By TIM NICKENS
© St. Petersburg Times, published August 27, 2000
TAMARAC, FL. -- Al Gore reached for the tape recorder, but I grabbed it first.
Tan, relaxed and hoarse from too many speeches, the vice president was amused by my question about how he had turned his reputation as a dull policy wonk into a positive.
How do you know it hasn't always been a positive? he asked.
Welllllllll. . ., I responded.
That's when the vice president started laughing. I handed him the tape recorder when he asked for it so he could listen to the exchange again. But the master of the Palm Pilot, who is often accused of overstating his role in creating the Internet, could not figure out how to rewind the recorder and wound up taping over part of the conversation.
The light-hearted moment during an interview with Florida reporters last week captured the new Al. After months of stumbles and countless profiles casting him as a cold, calculating politician, Gore appears to be on top of his game just when it's starting to count.
His selection of U.S. Sen. Joseph Lieberman of Connecticut re-energized his campaign and received good reviews, even as Lieberman renounced previous positions on tuition vouchers and Social Security privatization that had put him at odds with Gore.
His convention speech also has been well received, even as pundits have questioned its mixed messages, and its lack of rhetorical flourish.
His bounce in the public opinion polls has been better than many Democrats expected. After trailing throughout the year, most polls now show Gore in a statistical tie with Republican George W. Bush or even slightly ahead.
There's a long way to go between now and Nov. 7. But you can hear the difference in Gore's voice and see it in his face. He appears more at ease, and he seems to be hitting his stride.
It may be that Gore finally believes he has stepped out of President Clinton's shadow with his performance at the Democratic National Convention. It may be that it is a relief to finally have a partner in the battle against Bush, especially a partner who is as well grounded as Lieberman. Or it may be just finding a strategy that works.
For months, Gore lost the personality contest with the affable Texas governor. Now he is on a roll by doing what comes natural, talking issues and demanding specifics as Bush sketches out broader visions and promises to let the experts to work out the details.
Gore's approach made for an unconventional convention speech, but it appears to be working and voters like it.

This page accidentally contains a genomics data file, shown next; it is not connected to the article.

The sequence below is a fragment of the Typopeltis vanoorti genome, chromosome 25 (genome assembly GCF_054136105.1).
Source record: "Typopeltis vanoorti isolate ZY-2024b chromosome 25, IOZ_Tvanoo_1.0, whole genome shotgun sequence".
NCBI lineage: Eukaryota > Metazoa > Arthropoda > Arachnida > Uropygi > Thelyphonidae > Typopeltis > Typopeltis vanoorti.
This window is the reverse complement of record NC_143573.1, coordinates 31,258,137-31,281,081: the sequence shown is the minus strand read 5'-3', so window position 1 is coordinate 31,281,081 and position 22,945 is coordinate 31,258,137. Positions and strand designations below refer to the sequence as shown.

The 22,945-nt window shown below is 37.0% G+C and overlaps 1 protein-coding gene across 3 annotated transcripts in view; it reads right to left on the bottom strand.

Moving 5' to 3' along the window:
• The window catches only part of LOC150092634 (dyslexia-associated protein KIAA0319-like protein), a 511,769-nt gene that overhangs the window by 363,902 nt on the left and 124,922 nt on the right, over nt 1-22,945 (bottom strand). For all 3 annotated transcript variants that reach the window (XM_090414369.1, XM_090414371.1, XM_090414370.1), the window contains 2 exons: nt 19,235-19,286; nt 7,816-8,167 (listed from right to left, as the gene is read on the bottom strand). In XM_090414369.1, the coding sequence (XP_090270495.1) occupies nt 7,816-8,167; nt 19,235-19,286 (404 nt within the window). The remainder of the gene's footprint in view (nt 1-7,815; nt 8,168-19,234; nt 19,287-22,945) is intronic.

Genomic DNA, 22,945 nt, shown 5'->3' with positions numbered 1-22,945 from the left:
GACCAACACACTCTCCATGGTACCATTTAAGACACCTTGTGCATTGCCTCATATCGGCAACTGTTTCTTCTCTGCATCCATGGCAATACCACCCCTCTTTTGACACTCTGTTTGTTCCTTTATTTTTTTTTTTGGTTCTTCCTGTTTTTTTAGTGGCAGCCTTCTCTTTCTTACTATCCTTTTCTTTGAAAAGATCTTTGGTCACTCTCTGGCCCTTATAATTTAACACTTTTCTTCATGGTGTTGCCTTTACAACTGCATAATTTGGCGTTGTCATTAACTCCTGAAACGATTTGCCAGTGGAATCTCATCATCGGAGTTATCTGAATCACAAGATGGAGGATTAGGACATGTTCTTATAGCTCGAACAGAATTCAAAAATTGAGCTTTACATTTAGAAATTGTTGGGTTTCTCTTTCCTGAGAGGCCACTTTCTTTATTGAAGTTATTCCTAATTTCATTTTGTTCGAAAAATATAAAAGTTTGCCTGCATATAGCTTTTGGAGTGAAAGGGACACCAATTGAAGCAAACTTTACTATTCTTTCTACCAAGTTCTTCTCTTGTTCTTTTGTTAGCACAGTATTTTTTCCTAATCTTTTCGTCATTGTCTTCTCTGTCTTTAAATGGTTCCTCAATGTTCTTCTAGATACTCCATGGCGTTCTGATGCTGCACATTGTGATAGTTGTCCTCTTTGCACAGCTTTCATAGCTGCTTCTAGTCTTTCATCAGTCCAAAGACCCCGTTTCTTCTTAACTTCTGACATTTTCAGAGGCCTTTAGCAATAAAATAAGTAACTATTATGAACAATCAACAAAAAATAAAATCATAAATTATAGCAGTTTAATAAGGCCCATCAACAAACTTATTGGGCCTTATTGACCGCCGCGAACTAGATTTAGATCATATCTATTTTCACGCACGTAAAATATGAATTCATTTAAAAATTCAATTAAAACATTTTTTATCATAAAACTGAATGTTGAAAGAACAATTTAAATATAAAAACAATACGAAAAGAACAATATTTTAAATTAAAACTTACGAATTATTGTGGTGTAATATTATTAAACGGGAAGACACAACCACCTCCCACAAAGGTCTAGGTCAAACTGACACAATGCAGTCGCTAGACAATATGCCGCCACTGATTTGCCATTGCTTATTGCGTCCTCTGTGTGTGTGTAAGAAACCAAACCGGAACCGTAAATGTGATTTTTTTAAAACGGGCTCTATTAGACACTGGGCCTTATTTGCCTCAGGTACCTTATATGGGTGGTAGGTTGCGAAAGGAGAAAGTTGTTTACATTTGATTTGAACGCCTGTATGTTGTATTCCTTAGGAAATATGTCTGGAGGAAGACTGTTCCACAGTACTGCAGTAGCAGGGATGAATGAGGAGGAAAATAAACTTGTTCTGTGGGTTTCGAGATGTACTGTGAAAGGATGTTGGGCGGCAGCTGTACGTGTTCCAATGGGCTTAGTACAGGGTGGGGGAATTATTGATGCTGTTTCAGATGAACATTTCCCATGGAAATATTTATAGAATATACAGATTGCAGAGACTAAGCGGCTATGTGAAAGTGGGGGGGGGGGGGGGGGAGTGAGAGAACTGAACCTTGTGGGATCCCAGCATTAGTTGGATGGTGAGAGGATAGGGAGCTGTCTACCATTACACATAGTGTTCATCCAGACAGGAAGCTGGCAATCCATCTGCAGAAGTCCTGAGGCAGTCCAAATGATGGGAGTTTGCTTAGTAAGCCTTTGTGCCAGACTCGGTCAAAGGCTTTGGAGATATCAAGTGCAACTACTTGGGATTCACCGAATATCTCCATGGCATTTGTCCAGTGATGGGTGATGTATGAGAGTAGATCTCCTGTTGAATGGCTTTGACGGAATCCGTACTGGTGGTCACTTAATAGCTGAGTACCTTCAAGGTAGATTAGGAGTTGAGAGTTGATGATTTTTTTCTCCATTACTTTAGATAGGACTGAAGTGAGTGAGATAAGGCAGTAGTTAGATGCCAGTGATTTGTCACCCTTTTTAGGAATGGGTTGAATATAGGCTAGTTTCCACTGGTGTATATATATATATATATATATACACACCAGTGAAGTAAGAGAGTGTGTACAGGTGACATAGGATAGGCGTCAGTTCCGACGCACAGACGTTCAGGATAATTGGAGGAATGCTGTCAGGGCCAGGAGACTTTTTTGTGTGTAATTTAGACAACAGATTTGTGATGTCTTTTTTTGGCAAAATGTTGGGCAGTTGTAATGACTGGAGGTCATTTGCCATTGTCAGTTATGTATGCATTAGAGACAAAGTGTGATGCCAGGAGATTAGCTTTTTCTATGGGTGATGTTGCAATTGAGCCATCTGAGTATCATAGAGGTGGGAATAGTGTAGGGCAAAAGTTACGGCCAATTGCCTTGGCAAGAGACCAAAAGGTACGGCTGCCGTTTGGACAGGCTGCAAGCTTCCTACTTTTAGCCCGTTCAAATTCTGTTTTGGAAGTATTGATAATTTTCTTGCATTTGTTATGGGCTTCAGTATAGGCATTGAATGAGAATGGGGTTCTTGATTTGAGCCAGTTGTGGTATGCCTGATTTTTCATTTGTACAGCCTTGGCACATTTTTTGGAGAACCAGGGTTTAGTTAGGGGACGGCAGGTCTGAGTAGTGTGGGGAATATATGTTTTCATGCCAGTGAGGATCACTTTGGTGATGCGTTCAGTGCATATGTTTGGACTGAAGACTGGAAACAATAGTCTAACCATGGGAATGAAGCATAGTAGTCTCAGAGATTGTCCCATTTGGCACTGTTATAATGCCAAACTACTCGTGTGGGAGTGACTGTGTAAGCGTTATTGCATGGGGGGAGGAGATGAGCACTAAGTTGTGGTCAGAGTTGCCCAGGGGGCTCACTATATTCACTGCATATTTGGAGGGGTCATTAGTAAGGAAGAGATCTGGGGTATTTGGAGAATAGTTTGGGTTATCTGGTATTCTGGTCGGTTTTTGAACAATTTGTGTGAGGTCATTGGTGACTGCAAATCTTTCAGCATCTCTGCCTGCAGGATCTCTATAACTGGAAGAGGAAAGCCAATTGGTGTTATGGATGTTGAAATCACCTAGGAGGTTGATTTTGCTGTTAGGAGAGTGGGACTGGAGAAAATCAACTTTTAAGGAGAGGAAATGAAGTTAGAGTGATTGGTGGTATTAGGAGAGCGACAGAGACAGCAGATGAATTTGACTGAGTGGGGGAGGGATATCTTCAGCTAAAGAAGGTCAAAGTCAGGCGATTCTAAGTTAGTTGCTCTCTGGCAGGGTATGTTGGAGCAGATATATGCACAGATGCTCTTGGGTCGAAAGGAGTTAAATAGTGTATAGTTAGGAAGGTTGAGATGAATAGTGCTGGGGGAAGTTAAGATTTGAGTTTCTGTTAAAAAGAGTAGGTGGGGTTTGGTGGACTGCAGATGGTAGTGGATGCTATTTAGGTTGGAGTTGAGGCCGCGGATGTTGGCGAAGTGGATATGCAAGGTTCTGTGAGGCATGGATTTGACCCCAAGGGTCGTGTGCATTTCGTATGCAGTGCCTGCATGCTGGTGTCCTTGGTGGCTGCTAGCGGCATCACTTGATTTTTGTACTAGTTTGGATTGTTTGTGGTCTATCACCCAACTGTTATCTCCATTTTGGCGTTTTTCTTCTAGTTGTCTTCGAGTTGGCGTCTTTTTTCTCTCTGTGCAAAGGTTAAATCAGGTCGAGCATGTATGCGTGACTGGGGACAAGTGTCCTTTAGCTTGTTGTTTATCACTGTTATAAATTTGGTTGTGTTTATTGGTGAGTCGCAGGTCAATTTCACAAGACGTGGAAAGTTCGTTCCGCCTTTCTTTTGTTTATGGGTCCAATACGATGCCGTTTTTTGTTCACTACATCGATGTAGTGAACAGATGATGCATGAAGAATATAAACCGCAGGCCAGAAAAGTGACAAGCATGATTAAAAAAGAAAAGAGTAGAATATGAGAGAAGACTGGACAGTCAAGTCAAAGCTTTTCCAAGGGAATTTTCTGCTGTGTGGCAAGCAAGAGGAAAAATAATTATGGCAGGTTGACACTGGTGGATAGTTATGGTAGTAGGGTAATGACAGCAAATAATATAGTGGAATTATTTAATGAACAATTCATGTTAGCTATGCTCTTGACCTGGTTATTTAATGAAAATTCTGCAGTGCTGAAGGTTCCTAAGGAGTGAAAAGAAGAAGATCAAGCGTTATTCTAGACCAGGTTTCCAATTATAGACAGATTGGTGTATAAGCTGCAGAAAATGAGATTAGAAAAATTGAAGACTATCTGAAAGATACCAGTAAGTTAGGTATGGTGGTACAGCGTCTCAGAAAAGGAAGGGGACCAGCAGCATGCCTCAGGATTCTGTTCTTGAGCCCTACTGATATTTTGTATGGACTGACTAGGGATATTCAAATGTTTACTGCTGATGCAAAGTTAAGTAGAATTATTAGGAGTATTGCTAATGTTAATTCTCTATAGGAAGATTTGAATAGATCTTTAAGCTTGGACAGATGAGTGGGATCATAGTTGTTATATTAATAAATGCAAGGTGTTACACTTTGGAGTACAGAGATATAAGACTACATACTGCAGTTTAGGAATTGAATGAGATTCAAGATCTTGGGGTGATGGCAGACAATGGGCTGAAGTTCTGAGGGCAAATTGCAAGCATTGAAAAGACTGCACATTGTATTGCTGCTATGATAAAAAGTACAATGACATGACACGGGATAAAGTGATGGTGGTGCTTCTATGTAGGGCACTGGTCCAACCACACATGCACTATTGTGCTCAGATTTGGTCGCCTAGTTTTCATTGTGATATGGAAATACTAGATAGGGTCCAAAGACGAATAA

"To the extent there has been a positive reaction to the convention, it has been in large part because of the gamble I took in focusing on specifics paid off," Gore told Florida reporters after talking to a friendly crowd of Jewish Democrats at the Kings Point retirement complex in western Broward County. "Because I hear people everywhere now saying I want to know the facts. Don't treat us like Madison Avenue treats the people whom they're trying to sell dog food to. Give us the facts. What are your priorities? How do you pay for it?"
As Gore gains momentum, Bush appears to have been knocked off-balance for the first time since John McCain knocked him around in the primaries.
Bush, who spoke about foreign trade Friday in Miami, acknowledged last week that he needs to better explain his proposed tax cuts of $1.3-trillion over 10 years. But he got tangled up in numbers as he tried to make the case on his campaign plane and respond to Gore's claims that the proposed cuts are too risky and could jeopardize economic prosperity.
In a rare moment of Republican discord, a Republican National Committee advertisement was pulled after Bush advisers concluded it was too negative and unfair to Gore, whose sound bite was outdated and out of context.
Meanwhile, Bush's claims in a speech before veterans in Milwaukee that the American military has been weakened by the Clinton administration have been criticized as inaccurate. His running mate, former Secretary of Defense Dick Cheney, also is still under fire for his multi-million-dollar payment and stock options from the oil services company he led, Halliburton.
The candidate who stays on message at all costs has strayed. In the midst of a two-week tour that was supposed to focus on education, Bush was forced last week to try to prop up support for his tax cuts. In New Orleans and Miami, he trotted out families to use as props to make the case that the middle class would benefit from his proposal and not just the wealthy as Gore charges.
But that tactic was countered by Gore's campaign. It pointed out those same families also could benefit from some of the vice president's less expensive, targeted tax cuts.
"With all due respect to Gov. Bush," Lieberman said, "'the problem isn't explaining the tax plan, it's the tax plan itself."
For the first time, Bush is feeling a bit of pressure from Gore. How he responds now that his campaign can no longer glide along on cruise control will help determine how the race unfolds in the final 10 weeks.